Once again in too short of a time frame I find more thoughts appearing in this little decorating blog. After last years sabbatical, I had hoped for a year of recovering and getting gradually back to work properly from 2016’s events http://v-wilkinsonandson.co.uk/painters-have-feelings-too/
Things were going great I got the all clear from the bowel surgeon and was back full time working by February 2017, just steadily at first, but wasn’t finding any restrictions in my ability. Just when you think you have things sorted another surprise comes along.
It was late July 2017 I was working alone on a small motel, changing the colour of feature walls on the first floor, after carrying steps, sheets and decorating materials up there I noticed a shortness of breathe, forcing me to stand for a minute and recover. Once I had done so I felt fine and continued with my days work without further incident.
Carrying my things back to the van at the end of my day I had similar breathlessness but soon recovered so didnt think it was too serious. I arrived home and during our evening meal I mentioned it to my wife, saying perhaps an appointment with my GP might be in order.
Immediately she suggested we visit the local Primary Care center at hospital, so we got into the car and drove through. After chatting with the Doctor she suggested she’d like to run a couple of tests an ECG was first, having had many in the past at this point I wasn’t concerned at all as they connected the sticky pads and wires to me. Only when she ran the test and looked a little surprised at the result, showing it to her colleague before coming to inform me of the diagnosis.
Apparently I was in full heart block, no wonder I was a bit breathless when my heart wasn’t behaving its self properly, so I was told I was to be transferred to Carlisle Hospital, with likelyhood of getting a pacemaker fitted.
To say I was a little surprised is an understatement although having said that with my previous history it was only a matter of time before it caught up with me one way or another. http://v-wilkinsonandson.co.uk/knowing-history-makes-stronger/
So I was in Carlisle for several days, the procedure as they like to call them these days was initially scheduled for Thursday, but postponed due to my unusual body layout shall we say, the doctor just wanted to double check with another test and confirm his findings with cardiologists at Freeman’s hospital in Newcastle.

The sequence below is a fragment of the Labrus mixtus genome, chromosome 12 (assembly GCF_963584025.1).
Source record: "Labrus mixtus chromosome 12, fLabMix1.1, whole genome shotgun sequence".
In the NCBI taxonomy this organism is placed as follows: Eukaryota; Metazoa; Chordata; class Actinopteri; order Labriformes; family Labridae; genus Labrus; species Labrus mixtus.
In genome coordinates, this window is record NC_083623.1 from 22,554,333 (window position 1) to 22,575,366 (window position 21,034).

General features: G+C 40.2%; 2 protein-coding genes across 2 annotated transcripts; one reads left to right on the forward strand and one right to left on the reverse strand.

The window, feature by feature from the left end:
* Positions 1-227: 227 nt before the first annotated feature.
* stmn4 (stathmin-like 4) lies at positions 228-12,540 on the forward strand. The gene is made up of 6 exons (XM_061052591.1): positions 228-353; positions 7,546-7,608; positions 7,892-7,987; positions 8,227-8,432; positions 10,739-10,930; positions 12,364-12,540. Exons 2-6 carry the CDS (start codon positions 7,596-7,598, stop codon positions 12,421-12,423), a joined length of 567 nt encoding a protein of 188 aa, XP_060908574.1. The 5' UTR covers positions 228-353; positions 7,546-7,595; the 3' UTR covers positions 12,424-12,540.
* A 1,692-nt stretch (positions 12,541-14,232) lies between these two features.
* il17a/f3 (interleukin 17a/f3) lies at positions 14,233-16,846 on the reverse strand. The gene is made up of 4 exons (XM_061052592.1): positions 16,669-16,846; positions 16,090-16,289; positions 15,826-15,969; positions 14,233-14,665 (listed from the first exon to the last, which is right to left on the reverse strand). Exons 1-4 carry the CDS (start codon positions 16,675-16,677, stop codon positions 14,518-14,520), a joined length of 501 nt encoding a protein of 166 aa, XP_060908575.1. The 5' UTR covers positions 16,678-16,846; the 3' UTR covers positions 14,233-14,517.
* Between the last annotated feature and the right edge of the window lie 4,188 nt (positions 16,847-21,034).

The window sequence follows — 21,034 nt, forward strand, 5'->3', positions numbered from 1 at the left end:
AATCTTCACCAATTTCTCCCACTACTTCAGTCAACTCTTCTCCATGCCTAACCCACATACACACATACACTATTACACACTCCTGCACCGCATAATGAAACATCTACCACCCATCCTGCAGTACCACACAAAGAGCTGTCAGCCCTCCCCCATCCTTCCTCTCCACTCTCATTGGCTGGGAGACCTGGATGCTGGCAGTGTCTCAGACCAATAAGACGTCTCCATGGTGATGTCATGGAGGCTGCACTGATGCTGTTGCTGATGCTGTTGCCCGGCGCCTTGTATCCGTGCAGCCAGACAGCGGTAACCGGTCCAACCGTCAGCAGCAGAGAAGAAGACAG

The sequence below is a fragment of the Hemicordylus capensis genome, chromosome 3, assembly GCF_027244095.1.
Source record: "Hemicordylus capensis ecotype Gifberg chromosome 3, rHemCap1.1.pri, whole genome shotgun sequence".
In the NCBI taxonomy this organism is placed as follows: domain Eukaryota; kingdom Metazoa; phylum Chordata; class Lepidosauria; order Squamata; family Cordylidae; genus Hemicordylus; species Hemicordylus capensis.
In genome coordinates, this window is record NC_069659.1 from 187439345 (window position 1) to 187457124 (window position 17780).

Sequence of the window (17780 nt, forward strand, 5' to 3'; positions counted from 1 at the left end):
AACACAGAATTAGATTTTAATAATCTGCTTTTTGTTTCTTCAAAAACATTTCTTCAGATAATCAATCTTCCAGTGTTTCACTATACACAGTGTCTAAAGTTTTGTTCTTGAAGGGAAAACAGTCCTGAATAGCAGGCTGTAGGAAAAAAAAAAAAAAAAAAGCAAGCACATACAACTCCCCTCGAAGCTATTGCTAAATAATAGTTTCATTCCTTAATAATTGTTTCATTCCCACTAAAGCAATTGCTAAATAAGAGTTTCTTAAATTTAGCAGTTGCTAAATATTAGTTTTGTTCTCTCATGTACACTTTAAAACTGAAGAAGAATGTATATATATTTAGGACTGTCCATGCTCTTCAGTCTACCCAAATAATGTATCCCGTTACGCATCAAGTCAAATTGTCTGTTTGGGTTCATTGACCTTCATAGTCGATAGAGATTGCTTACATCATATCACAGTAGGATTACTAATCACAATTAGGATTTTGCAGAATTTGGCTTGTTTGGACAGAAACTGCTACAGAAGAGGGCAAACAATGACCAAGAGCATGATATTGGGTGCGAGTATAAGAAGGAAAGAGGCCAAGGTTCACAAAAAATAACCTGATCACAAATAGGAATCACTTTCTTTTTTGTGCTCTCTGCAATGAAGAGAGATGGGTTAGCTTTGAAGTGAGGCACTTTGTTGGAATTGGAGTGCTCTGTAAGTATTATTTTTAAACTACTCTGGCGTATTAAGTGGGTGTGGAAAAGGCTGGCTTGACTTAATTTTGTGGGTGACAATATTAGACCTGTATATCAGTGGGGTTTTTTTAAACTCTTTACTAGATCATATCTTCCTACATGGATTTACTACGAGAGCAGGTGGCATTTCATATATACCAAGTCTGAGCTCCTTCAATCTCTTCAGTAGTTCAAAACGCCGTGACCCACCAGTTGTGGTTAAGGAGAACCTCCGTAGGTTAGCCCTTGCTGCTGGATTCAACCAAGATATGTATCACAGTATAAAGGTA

So Friday morning came and the Dr ensured me it would be later that morning once he had spoken to his colleagues over in the cardiac unit in Freeman’s again. Despite me saying for her not to my wife had got up at the crack of dawn and was already in the hospital as she believed I was first on list for that mornings procedures.
As 11 am approached the nurse came and said I was to go down to have the pacemaker fitted. In Carlisle its an odd experience as you get pushed into theater past the coffee shop and there was my wife. So I was prepared on the operating table, given a local anesthetic in my left shoulder and once it was numb, the Dr, who by now we had built up a bit of a rap-our over several chats we’ve had previously started. Yes it was uncomfortable at times, even a little unnerving but on the whole manageable and we even managed to chat a little as he carried out the procedure.
I was back on the ward by 2 pm, that first cup of tea and toast is always welcome after any procedure. Thank heavens I was no longer attached to a heart monitor, I was told need three tests, an ECG, and Pacemaker test was done on the ward, followed by a quick trip to X-Ray.
Then Amazingly I was good to be discharged and I was home by 7 pm that evening. I honestly cannot fault the Nurses or Doctors at Carlisle hospital, they all showed so much care. After leaving hospital I thought a few weeks recovery as I’d been instructed to take care using my left arm so as not to dislodge anything, then I should be back to normal.
Once again I believed, things will improve now, sadly fate had a hand in things again and my journey wasn’t over yet….